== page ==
“How come you keep shoplifting?” Harmon asks the person on the sidewalk. “Is it just not money?”

“I have no money or any way to make it,” the person says.

Harmon also asks if the person has been referred to LEAD (Law Enforcement Assisted Diversion), a program that aims to provide social services to people who commit low-level crimes due to poverty, addiction, or homelessness. Later in the footage, another colleague tells Harmon that the program is “finished” and will not be funded the following year.

That’s not the case. It is possible that the officer was referring to changes to the program where referrals could be made by members of the community rather than just the police.

“I am not aware of any conversation that the city would not continue to finance or support [Law Enforcement Assisted Diversion], especially on the council, ”said Andrew Lewis, a member of Seattle City Council.

At various points in the recording of the arrest, the handcuffed person appears confused and speaks in unrecognizable sentences.

The officials propose a mental health court but say they would have to put the person in jail in order to connect to these resources. In March, King County’s executive Dow Constantine announced that the county prisons would not accept bookings for nonviolent crimes such as theft in an attempt to reduce the prison population during the pandemic.

However, a spokesman for the Seattle Municipal Court made it clear via email that a person does not need to be jailed to connect with the Mental Health Court.

“Kind of limited,” says Harmon, before officials ask if their suspect was in the park and recommend that they get clothes and food there.

“Are you going to let me go?” The person asks before a woman who is recording officers with her phone asks if she can pay for the shoes to have the person go handcuffed.

Harmon explains that the woman has to clarify this with management and not with the police.

“We’ll just take him to the station, we’ll do our papers and then we’ll get rid of him,” Harmon says to the woman who is making the video. “We’ll try to tell him to go there. Because he really needs services. “

“We don’t have a lot of options right now,” says Harmon.

Officials appear to be recognizing the impact of the pandemic on homeless services. With limited accommodation in shelters and the suspension of many daily services, few resources have been and still are available for thousands of people who live outside and have nowhere else to go.

Kelsey Nyland, a spokesman for the mayor’s office, emailed the Seattle Times that the Seattle Police Department “is trained and can refer vulnerable people who need services to providers who can meet their needs,” including LEAD, the Health A team – a team of firefighters and social workers who can respond to emergency calls – or mental health professionals in the Seattle Police Department.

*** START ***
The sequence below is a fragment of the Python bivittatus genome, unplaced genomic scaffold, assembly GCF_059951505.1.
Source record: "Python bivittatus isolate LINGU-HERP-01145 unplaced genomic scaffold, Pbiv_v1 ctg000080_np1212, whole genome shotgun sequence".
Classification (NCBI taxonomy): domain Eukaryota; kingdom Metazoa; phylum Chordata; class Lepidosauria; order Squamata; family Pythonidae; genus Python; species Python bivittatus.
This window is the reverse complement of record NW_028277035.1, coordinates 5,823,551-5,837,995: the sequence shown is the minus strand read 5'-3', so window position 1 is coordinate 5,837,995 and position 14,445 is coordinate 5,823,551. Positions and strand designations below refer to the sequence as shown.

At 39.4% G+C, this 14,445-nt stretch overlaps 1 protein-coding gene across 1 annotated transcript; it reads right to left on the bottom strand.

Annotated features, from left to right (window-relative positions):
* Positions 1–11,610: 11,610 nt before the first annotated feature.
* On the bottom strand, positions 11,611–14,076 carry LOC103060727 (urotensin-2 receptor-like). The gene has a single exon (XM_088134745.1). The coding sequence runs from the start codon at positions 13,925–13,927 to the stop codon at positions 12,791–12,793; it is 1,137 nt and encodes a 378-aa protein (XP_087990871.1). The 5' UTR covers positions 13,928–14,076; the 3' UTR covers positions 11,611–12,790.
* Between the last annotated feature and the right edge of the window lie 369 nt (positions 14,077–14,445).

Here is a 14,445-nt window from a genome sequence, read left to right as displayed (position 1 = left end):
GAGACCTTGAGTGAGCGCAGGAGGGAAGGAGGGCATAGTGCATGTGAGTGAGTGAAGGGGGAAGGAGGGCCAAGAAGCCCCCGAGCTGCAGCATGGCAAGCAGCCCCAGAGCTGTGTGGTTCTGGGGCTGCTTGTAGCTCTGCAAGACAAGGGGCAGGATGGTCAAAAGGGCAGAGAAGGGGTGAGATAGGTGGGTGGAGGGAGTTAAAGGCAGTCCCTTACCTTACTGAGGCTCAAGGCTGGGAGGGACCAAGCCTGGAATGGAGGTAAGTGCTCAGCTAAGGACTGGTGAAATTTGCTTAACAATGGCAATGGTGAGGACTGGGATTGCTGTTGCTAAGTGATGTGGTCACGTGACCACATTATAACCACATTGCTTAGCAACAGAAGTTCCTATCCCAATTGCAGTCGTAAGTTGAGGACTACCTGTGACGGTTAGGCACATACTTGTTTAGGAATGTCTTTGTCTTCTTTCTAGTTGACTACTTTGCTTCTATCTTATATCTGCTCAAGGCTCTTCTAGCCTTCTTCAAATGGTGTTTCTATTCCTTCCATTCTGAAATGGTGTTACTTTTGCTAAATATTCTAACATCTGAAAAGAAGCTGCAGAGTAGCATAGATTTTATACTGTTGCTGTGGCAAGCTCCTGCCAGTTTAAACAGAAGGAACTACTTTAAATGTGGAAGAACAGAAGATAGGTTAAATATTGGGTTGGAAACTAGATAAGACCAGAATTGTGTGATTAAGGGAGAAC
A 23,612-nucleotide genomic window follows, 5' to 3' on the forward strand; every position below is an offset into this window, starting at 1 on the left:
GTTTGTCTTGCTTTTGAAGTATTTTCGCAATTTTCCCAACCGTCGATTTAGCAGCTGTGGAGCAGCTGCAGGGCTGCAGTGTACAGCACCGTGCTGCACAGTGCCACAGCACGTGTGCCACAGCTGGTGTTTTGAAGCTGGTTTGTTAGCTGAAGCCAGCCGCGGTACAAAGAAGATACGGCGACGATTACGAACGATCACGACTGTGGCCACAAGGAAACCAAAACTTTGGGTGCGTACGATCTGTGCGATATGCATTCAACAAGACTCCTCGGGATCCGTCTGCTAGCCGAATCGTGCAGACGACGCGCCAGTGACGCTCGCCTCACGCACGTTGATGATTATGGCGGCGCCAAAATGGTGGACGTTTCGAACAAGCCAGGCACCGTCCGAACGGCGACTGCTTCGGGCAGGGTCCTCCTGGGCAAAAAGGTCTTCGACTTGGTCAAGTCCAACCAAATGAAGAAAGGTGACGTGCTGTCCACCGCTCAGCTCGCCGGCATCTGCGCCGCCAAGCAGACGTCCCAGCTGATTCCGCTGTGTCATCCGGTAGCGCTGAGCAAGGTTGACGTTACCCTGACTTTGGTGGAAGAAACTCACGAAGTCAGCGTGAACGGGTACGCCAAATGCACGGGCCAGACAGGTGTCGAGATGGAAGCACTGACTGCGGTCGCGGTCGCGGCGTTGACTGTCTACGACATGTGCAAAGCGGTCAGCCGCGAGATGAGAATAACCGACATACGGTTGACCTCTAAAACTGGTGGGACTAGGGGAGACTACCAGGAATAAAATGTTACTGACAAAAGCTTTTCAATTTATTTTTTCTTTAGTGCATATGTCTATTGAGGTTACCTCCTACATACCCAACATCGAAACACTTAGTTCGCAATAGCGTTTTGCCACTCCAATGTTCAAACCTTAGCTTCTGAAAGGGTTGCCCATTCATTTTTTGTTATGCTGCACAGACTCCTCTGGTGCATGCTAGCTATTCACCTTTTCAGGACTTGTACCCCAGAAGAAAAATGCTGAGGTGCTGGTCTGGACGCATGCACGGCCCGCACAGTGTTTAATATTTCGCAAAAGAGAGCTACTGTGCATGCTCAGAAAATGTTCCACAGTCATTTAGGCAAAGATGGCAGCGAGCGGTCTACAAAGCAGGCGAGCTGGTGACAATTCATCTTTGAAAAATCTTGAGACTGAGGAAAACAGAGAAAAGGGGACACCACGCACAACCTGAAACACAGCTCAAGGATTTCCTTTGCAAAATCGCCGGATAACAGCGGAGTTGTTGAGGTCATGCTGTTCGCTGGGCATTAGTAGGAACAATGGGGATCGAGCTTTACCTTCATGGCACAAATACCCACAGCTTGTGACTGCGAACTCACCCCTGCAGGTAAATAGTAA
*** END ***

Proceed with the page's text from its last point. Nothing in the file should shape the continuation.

In a follow-up email, Nyland said that “the incident also underscores the number of times our police are put into situations that can best be managed by a social worker”.

“A police officer does not and should not expect to be trained as a social worker,” said Nyland. “This is a great example of a situation where an alternate response or co-response model works best, and the city is working on alternative responses such as expanding Health One and investing in community-based security services.”

Nyland also said: “It is clear that officials approached this incident not from what is consistent with the city’s ongoing policy on Cal Anderson, but rather from what meets the immediate needs of individuals for food and shoes would cover the fastest. “

In this case, the officers inform the handcuffed person that food and clothing are available in the park.

“Having the closest resources in Cal Anderson speaks less of the city’s policy of keeping the park safe and clean and more of the need for deeper and ongoing investment in services for communities at risk,” said Nyland.

Harmon later complained about the protesters who showed up on the scene.

“They just want to scream and scream, but they don’t want to hear any information,” she says.

“The shoes aren’t the problem,” she says. “It’s the constant stealing. It’s like a big picture. We are trying to give him services, but there are no services to reach him. “